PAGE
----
Teen Red Bud Place in National Skills USA Event | Republic-Times
Some of Michael Chausse’s earliest memories include his wonder at Matchbox cars and tractors when he was 3 years old.
Now the Red Bud High School alum has some pretty serious gear to show off to work on cars.
Chausse placed fifth at the Skills USA 2021 National Leadership and Skills Conference in Automotive Service Technology after being named a State Gold Medalist.
When Greg Baird, instructor from the Career Center of Southern Illinois Automotive Service, introduced the Skills USA program to the classroom, Chausse had no intention of becoming a member, let alone earning such honors.
“It’s a pretty funny story because at the very beginning of the year, when our teacher, Mr. Baird, was introducing us to all the skills… I kind of brushed it off a bit,” Chausse said. “Then I came home and told mommy and daddy about it, and they were like, ‘You should try and see what happens. “”
After completing the required steps to become a Skills USA member, Chausse entered the regional competition. Baird said the regionals are generally a hands-on competition, but due to COVID-19 they had to be done virtually, along with other stages of the competition. This year it included a qualifying exam and a career preparation test, both performed by computer.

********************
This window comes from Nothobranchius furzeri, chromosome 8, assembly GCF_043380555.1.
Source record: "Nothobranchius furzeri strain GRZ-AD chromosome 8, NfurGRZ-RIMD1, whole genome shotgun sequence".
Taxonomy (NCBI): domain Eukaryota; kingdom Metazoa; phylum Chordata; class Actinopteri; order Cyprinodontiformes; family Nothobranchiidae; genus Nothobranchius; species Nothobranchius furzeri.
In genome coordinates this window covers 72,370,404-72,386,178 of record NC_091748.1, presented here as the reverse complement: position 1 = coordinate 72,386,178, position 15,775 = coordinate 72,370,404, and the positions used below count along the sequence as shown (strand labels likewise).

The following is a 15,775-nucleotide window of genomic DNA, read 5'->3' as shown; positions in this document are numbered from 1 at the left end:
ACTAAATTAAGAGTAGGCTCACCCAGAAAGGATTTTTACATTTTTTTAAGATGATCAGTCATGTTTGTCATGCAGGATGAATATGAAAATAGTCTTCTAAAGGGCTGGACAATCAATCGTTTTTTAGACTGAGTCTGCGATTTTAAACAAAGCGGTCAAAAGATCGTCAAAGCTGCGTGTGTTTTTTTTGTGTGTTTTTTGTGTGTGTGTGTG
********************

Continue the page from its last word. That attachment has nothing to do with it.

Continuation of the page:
Baird said this qualifying exam is equivalent to the automotive service excellence test that those in the industry take every five years to maintain their certifications.
He estimated that around 200 students took part in this year’s regional competition. Chausse placed first, then moved on with about 40 others to the state competition, 11 of which were other CCSI automotive service students.
The Illinois State Leadership and Skills Conference tested attendees in categories such as motors, pauses, precision measurement, and maintenance skills through various virtual formats, including a tool d evaluation of Electude.
Chausse vividly remembers the day he found out he was the state’s gold medalist via a live stream on YouTube.
“I’m sitting in my bedroom, turning on the TV and putting away laundry or something with the YouTube video playing on my headphones. I’m just listening to it and it happens to Automotive Service Tech… and the guy reading the results says, “From CCSI to Red Bud, Illinois, (third place) is Aiden Albert,” who is the one of the kids in my class. Then second place was someone (from another school), and I’m like “Oh, I wasn’t placed in the state” because, again, I wasn’t expecting be first, ”says Chausse. “Then he reads: ‘CCSI 1st place, Michael Chausse!’ I absolutely did not expect it. ”
The national competition consisted of first place winners from each participating state or territory, and once again Skills USA found a way to make the three-day virtual competition practical. Reputable companies such as Snap On Tools and A-tech have sent equipment to competitors to mimic working on a real car as well as possible.
One of the big events was the Engine Performance Station, which used equipment from Snap On, Baird said.
“The best way to describe it is a video game of a car not running and you can remove parts, change parts, diagnose (problems) and check parts using various diagnostic equipment and tools. , but only in a virtual world, ”Baird explained.